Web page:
Because I'm the Mom

How mothering pervades all relationships in life.

"What are you doing to take care of yourself?" Anybody know why it takes a deep loss to force a Mom to ask herself that question?

Can loss clarify the mystery of self care

I still don't know how to answer, and yet it is the first question everybody asks when they hear I've lost my brother.
What AM I doing to take care of myself? I never know what to say.


Therapy. Lots of therapy.
School shopping.
Not doing stuff I hate.
Avoiding everybody.
Saying no.

As a working mother, I've been putting the oxygen mask on somebody else for so long I am struck dumb, utterly silenced, by this apparently essential question. Why is that? Why don't I remember how to take care of myself? Why are there no clear answers?

After 200 or so awkward moments after this question is asked, I started thinking about when it was that I actually knew how to take care of myself well. I was in my 20s, not so long ago. I was single. And then I wasn't. And then I had a baby, and nobody asked me then what I was doing to take care of myself. THAT is the time we should be taking the MOST care of ourselves. There's a basket you get from the hospital after having a baby. It's festive, full of washcloths, receiving blankets, diapers, wipes, pamphlets on breastfeeding and (alas) samples of formula. But nothing in it says: FIRST THINGS FIRST: TAKE CARE OF YOURSELF.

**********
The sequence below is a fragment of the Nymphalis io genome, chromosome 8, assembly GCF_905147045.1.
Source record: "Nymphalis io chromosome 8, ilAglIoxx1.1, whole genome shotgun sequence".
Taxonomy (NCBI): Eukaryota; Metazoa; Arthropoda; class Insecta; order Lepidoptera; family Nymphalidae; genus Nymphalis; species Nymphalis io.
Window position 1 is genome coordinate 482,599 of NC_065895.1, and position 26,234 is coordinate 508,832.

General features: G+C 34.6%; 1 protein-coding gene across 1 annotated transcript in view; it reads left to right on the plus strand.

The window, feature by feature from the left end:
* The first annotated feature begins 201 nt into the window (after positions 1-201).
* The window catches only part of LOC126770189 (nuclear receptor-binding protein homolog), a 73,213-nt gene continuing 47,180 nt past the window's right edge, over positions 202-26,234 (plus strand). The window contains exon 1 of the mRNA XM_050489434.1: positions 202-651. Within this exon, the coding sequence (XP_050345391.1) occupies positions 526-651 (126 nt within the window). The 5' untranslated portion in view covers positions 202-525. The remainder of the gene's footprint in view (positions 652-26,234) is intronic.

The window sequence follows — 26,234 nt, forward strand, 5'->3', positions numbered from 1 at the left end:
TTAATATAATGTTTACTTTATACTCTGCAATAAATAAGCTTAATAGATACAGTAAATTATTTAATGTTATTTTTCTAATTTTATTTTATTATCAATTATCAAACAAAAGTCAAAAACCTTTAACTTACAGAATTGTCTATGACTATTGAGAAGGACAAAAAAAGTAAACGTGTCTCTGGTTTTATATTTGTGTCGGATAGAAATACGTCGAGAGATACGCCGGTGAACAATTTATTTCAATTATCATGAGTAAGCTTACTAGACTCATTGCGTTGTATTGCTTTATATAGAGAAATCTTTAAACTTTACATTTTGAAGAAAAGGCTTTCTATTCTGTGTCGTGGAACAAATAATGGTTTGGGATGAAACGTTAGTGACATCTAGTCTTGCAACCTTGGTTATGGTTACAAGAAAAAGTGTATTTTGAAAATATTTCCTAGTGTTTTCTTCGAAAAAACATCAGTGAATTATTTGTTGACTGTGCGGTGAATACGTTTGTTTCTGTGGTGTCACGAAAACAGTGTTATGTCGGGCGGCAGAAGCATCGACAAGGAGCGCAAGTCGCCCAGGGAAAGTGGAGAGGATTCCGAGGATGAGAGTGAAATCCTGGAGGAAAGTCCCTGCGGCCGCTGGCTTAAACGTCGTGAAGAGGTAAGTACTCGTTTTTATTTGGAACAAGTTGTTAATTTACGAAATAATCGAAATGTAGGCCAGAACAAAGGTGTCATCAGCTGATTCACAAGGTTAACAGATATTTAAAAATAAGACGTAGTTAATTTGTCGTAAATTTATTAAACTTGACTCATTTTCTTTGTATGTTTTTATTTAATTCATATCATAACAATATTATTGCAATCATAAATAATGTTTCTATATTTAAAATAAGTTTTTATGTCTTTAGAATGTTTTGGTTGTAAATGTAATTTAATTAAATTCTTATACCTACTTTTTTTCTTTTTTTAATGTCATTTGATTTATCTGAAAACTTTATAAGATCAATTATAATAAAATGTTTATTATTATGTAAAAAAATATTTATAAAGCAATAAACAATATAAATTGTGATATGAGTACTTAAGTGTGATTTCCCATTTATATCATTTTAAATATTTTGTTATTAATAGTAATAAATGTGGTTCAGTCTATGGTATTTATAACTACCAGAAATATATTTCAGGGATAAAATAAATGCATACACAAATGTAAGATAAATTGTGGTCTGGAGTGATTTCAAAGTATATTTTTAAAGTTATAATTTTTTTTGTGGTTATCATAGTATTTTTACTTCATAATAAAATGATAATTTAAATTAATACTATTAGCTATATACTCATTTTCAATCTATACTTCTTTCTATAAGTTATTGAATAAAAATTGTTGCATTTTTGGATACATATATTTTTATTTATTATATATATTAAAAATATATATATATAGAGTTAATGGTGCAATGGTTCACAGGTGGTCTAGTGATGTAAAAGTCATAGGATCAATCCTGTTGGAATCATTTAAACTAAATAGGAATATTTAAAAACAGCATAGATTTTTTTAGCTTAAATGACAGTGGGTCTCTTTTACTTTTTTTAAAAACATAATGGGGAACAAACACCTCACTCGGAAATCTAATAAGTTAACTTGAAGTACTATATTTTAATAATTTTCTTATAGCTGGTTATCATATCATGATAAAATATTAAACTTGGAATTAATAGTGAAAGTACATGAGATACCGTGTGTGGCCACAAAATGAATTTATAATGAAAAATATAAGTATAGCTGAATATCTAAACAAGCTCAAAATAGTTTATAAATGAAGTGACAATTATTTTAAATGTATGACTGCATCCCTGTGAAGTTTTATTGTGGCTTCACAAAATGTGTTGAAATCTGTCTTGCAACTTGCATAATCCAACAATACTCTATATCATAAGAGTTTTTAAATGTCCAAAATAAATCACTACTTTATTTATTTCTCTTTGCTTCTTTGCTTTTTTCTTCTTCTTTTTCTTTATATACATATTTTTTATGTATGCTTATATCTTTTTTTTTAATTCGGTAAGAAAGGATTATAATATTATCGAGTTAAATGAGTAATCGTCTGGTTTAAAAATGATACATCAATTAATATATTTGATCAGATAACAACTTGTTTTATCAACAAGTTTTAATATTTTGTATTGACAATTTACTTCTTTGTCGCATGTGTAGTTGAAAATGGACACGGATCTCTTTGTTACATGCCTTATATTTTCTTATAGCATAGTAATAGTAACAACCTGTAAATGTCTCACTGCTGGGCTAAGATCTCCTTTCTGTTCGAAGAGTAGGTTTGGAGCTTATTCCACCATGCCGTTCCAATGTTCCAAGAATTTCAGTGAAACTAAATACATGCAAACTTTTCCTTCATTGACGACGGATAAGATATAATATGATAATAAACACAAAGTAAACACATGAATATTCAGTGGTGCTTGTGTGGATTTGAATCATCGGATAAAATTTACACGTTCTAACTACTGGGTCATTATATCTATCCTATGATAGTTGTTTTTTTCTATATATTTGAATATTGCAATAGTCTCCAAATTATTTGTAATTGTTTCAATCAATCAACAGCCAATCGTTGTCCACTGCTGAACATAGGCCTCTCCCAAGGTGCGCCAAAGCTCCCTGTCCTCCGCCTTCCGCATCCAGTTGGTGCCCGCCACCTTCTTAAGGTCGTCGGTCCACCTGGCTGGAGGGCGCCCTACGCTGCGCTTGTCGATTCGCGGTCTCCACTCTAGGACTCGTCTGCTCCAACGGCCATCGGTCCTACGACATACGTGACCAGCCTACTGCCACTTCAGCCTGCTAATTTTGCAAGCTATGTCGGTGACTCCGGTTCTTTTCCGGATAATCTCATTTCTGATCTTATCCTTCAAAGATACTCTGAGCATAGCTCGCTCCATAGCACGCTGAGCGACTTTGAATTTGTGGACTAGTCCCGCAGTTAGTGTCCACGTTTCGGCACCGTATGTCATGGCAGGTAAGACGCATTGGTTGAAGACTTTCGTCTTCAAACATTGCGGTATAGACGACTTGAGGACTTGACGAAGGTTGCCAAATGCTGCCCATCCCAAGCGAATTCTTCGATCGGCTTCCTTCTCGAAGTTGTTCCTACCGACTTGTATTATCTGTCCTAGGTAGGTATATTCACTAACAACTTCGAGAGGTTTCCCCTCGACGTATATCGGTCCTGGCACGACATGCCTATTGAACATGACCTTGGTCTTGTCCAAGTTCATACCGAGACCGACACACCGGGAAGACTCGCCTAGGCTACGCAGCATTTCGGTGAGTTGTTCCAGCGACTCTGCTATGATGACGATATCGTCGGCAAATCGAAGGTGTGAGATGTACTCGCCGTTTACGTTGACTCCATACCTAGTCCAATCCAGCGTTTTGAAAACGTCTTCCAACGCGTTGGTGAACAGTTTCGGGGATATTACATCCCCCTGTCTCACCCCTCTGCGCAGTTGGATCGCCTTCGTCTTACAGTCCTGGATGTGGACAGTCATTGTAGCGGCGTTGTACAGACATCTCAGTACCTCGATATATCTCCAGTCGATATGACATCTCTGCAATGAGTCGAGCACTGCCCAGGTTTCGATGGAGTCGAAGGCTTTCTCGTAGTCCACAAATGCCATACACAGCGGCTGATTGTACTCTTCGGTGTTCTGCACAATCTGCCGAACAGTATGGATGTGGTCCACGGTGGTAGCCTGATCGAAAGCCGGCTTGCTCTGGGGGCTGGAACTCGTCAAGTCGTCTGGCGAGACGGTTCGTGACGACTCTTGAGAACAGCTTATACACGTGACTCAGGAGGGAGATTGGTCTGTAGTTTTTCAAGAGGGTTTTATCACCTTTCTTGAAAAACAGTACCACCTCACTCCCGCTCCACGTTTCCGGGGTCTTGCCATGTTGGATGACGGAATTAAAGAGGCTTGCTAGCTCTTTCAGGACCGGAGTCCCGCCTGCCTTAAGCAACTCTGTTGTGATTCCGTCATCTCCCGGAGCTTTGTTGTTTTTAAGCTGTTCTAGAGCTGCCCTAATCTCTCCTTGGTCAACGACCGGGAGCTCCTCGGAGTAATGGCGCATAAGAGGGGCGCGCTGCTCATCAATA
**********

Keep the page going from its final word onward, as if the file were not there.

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When you bring the baby home, nobody asks if you're taking care of yourself. They ask how long it's been since you've slept, or they inquire about nipple soreness and how's the baby latching, but that's about as close as it gets.

And then the question sits dormant in some deep pit of your brain for, well, I thought for longer than this. And then something horrifying happens, like you get cancer at 33 or your beloved younger brother gets swiped off the earth out of nowhere and you are laid bare. And then, all of a sudden, everybody wants to know, demands to know, what you're doing to take care of yourself. And you're like, um, what does that even mean?

So I have come up with the answer. It's true. It's accurate, and it moves the conversation along. I run for an hour every single morning. I run slow, and I cry hard.

I guess it's a start.

Pamela Cytrynbaum teaches at Northwestern University's Medill School of Journalism.

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